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The Kellogg Entrepreneur Organization visited the headquarters of Groupon to discuss best practices with executives at the Chicago-based startup.

The Kellogg Entrepreneur Organization visited the headquarters of Groupon to discuss best practices with executives at the Chicago-based startup.

An innovative spirit

For Part-Time students juggling school and startups, it’s all about learning from each other — and from Chicago’s best entrepreneurs

By Amy Trang

10/1/2010 - There’s a palpable energy at a successful startup — a buzz in the air, a sense of great things to come.

Students in the Kellogg Entrepreneur Organization know what that energy is like — and they want to generate more of it.

Last spring, a group of KEO members listened intently to executives at Groupon as they detailed the rapid growth of their company. Huddled in the Chicago startup’s bright and airy conference room, the students asked candid questions of Sean Smyth, Groupon’s vice president of business development, and Shawn Bercuson, principal of early-stage technology fund Lightbank.

“There’s an innovative spirit to what we’ve done,” Smyth said of Groupon’s deal-of-the-day strategy. “You have to keep reinventing yourself.”

Those were motivating words to the KEO members, all budding entrepreneurs and students in Kellogg’s Part-Time Program. The KEO group was founded two years ago to enable student entrepreneurs to network and share ideas. The members — who include a flower importer, a dance school owner and a Web magazine publisher — represent a broad variety of industries.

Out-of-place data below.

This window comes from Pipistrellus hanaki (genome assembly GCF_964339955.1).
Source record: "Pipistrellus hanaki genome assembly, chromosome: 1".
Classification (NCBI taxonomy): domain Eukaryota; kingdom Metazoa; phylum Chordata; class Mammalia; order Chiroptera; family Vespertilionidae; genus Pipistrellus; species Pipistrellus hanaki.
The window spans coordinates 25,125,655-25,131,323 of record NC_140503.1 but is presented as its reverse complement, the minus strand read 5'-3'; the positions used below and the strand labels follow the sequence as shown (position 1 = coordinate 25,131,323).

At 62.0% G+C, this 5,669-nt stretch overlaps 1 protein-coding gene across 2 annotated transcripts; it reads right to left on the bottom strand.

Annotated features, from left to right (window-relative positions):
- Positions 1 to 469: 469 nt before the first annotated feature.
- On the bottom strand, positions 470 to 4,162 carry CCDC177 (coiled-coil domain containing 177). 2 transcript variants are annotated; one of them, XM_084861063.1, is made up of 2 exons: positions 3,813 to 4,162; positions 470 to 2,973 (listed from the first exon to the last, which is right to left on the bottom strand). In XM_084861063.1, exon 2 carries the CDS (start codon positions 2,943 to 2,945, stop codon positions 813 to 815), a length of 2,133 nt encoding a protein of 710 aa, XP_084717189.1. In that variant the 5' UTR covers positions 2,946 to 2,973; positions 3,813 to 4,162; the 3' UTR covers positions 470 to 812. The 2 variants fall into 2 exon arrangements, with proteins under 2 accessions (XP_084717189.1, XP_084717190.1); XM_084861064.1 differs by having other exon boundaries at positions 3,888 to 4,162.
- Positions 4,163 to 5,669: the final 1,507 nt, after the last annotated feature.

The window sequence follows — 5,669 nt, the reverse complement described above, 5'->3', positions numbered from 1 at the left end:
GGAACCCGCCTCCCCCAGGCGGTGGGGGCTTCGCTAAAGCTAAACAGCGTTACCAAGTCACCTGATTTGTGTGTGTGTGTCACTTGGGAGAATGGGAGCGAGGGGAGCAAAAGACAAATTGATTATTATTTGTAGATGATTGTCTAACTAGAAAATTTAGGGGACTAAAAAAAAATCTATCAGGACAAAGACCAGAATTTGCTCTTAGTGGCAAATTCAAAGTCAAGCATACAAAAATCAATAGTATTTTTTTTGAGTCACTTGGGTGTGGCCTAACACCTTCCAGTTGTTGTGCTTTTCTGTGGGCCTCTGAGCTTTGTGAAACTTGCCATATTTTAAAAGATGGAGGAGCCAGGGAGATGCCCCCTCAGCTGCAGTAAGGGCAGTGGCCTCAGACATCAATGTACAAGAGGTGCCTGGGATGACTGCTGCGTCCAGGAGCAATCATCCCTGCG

“For an entrepreneur who has been there and seen that, you get valuable learning principles that you don’t see in the classroom,” said Kevin Leland ’10. “There is networking and building relationships. You can learn principles from the classroom, but hearing them straight from the horse’s mouth is really valuable.”

The Groupon field trip was one of the group’s monthly sojourns to local Chicago companies to learn best practices firsthand from successful entrepreneurs. Past sojourns have included visits to Vibes Media, Adam Street Partners and — firms founded or led by Kellogg graduates. This fall, the KEO plans to visit e-commerce company and a Papa John’s franchise, both owned by Kellogg students.

To join the group, a member must be a Kellogg Part-Time student and an entrepreneur. With 15 members, the group fosters candid and open dialogue about issues the students are facing in their businesses. The group also builds strong relationships that last well beyond graduation.

“The value from the wisdom and experiences of the KEO members has been as good as, if not better than, any entrepreneurship class can offer,” said KEO President Venketesh Rajendran. “We come out so energized and motivated after every KEO meeting.”

Beyond their weekly meetings and sojourns, group members stay connected online to share practical insights on managing their businesses. Greg Stallkamp ’10, who owns, a fitness social networking website, said KEO members pool their knowledge to help each other navigate hurdles such as hiring and compensation issues.

“Everyone has new challenges every month and it’s good to air those in a group atmosphere,” Stallkamp said. “You are able to go back and forth with a group of people who have found success and have certain knowledge, which is very helpful.”